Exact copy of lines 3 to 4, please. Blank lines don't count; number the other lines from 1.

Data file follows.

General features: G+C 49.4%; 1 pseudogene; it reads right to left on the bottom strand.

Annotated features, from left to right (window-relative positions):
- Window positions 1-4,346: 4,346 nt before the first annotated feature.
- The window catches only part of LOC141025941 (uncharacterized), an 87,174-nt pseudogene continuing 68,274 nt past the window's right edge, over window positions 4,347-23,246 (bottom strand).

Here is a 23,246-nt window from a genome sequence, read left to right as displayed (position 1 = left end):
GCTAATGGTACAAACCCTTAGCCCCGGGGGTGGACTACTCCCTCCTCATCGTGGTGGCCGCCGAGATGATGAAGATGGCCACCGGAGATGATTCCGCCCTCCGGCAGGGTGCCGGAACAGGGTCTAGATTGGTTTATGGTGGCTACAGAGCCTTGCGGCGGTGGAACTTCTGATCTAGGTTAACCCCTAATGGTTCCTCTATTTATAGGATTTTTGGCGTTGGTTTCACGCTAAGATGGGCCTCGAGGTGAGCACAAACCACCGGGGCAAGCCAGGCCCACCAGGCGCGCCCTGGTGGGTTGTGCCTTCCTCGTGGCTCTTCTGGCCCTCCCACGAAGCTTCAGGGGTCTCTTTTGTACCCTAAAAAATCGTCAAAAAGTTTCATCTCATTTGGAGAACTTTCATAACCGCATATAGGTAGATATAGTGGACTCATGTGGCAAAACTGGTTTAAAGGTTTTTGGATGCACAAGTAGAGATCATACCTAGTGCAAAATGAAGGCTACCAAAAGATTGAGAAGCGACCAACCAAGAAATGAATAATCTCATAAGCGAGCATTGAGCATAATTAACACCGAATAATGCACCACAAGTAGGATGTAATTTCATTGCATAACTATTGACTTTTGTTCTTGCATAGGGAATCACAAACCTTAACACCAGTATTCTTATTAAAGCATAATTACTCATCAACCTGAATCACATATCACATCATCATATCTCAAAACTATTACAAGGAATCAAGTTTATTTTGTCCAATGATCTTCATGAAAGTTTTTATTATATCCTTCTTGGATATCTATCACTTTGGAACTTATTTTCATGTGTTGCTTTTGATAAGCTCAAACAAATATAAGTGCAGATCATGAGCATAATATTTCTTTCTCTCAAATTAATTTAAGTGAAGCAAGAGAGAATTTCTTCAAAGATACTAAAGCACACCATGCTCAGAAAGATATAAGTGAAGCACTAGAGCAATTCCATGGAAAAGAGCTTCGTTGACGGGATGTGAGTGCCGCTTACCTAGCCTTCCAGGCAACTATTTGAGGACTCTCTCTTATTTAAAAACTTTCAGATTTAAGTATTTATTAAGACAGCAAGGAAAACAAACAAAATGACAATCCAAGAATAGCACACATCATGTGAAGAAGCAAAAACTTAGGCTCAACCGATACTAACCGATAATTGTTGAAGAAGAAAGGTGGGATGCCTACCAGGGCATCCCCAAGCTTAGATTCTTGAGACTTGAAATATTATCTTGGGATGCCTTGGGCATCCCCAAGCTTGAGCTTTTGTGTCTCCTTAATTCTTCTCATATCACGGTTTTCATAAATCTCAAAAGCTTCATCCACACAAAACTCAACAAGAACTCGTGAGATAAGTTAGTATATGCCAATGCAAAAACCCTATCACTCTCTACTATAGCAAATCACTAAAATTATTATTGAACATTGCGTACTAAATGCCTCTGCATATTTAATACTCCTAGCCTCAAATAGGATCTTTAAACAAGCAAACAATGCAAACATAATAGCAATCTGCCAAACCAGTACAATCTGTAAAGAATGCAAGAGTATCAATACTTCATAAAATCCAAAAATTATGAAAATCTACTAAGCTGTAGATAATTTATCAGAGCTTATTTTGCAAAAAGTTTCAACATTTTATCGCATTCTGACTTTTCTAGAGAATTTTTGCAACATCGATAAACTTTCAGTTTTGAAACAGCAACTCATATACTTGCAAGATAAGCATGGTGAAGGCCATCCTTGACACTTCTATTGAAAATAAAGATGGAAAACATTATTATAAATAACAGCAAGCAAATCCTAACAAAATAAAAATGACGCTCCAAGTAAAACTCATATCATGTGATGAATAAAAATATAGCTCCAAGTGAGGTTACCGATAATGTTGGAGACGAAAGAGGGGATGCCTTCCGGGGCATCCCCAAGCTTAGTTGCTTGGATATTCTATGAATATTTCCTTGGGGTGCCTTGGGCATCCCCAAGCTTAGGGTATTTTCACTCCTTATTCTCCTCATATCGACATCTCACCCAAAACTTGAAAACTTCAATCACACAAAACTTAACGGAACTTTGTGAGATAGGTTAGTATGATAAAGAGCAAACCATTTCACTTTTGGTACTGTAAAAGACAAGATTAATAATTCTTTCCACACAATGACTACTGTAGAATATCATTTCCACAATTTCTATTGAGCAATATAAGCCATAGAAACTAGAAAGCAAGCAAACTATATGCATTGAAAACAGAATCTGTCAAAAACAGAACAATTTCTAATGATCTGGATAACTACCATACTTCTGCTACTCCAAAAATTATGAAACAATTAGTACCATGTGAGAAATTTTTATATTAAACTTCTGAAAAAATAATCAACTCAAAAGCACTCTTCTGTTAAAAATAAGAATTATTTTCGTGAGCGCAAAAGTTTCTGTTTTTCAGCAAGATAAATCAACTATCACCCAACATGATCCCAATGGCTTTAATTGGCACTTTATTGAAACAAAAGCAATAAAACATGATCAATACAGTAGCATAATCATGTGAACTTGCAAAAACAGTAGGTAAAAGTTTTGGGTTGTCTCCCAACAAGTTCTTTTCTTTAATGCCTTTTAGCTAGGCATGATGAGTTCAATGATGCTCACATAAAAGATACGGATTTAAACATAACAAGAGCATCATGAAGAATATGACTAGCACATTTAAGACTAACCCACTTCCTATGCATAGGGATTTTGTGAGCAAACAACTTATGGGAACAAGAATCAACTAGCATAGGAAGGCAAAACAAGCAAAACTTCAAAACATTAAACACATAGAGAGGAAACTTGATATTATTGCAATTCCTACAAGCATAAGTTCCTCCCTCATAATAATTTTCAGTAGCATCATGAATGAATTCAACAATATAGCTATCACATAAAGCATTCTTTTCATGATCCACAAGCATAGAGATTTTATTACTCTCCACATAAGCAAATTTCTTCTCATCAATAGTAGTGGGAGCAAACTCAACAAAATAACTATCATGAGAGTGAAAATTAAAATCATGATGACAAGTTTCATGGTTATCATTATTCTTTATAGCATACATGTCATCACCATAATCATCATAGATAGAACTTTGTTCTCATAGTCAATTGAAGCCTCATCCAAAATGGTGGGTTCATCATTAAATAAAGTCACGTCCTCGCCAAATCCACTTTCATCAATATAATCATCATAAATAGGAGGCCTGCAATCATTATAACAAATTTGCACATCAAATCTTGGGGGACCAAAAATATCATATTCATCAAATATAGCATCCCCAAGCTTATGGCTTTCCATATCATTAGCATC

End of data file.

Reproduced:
- Window positions 1-4,346: 4,346 nt before the first annotated feature.
- The window catches only part of LOC141025941 (uncharacterized), an 87,174-nt pseudogene continuing 68,274 nt past the window's right edge, over window positions 4,347-23,246 (bottom strand).